Avoid Stressful Situations in a Virtual OfficeLOS ANGELES—What stresses you out about the workplace? Is it the paltry paychecks or the annoying coworkers or something else?
C’mon. I know it’s something. More than three quarters of Americans are stressing out about something job-related. I am betting a virtual office can help, at least with some of the more common stressors.
"We've seen numerous surveys that confirm workplace stress has increased during the last several years, and this time we wanted to rank from top to bottom some of the root causes," says Wendy Cullen, vice president of employer development for Everest College. "Most employers are becoming well aware of the need to address rising employee stress, and those who don't address it are likely to suffer lower morale and productivity."
According to the 2011 Work Stress Survey conducted by Harris Interactive on behalf of Everest College, 77 percent of Americans are stressed by at least one thing at work. Let’s see what they are stressed about and where a virtual office might be able to help.
14% ranked low pay as most stressful
OK, well if you work from a virtual office you don’t have to spend money on a new wardrobe to wear to work and you can cut down on travel expenses. You can also eat lunch at home. So a lower salary won’t pinch as much.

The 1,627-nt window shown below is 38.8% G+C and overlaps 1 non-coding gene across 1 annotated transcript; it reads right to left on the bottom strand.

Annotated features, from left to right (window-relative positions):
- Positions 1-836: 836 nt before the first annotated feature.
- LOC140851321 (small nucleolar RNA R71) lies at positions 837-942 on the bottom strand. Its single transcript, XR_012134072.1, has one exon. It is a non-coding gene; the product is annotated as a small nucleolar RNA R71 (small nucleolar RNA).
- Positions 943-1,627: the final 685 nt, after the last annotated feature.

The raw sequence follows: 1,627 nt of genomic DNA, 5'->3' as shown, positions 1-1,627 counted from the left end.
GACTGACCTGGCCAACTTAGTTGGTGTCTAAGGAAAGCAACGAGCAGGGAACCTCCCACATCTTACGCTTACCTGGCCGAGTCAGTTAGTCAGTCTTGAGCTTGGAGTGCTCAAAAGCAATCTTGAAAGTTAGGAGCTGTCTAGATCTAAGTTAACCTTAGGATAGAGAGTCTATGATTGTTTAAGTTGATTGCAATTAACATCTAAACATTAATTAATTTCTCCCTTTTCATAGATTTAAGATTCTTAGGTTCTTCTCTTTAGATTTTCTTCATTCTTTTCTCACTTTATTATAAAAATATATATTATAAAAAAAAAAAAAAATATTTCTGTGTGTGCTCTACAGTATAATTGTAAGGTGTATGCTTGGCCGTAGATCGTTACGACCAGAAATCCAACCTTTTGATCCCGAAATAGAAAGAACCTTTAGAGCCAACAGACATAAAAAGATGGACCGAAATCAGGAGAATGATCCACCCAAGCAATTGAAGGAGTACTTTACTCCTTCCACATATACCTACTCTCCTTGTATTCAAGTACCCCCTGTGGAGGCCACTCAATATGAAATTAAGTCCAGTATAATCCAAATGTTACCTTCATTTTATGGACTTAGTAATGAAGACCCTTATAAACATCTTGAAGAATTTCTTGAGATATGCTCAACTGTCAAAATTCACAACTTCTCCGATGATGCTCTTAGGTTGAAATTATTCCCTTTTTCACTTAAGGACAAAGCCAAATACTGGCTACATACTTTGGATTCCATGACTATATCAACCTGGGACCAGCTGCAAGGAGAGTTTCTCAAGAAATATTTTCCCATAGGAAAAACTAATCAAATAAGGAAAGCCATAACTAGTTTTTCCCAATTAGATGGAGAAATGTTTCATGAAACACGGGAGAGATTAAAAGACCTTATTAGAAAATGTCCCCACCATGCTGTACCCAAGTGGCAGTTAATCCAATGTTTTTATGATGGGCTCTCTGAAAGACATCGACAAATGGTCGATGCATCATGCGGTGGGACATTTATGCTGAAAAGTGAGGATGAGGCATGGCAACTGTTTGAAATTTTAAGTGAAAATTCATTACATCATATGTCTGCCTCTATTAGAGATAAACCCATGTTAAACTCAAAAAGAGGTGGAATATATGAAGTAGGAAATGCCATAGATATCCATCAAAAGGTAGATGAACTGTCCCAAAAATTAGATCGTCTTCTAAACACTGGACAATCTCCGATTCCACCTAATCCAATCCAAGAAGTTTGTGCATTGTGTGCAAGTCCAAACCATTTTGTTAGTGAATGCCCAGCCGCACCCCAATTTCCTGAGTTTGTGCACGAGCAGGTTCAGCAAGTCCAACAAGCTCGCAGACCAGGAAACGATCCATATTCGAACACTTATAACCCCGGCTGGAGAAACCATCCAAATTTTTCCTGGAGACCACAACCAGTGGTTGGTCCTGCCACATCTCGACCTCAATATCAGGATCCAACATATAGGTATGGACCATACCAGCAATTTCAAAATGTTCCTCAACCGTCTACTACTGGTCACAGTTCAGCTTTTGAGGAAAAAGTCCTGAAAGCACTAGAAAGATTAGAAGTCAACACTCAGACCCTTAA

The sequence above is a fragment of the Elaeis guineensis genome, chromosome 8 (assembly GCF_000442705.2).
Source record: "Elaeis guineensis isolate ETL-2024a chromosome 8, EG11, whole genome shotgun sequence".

11% ranked an unreasonable workload as most stressful
With a virtual office, you have less distractions and more opportunity to get your work done efficiently. Virtual offices are shown in studies to drive up productivity.
9% ranked fear of being fired or laid off as most stressful
A virtual office can’t directly help you there, but indirectly it can help you be more productive. And companies like to hold on to productive employees.
8% ranked annoying coworkers as most stressful
You can avoid plenty of the most annoying coworkers, at least much of the time, with a virtual office set up. You can also avoid the boss, which 5 percent cited as the most stressful, at least some of the time.
“It's quite normal to be stressed about certain aspects of your job," says Davis K. Brimberg, a Los Angeles psychologist who specializes in workplace issues. "Job stress is inevitable, and the key to handling this anxiety is to manage it, not obsess over it. Learning time management skills, defining your job responsibilities and setting boundaries with co-workers or bosses can go a long way to creating a healthier work environment."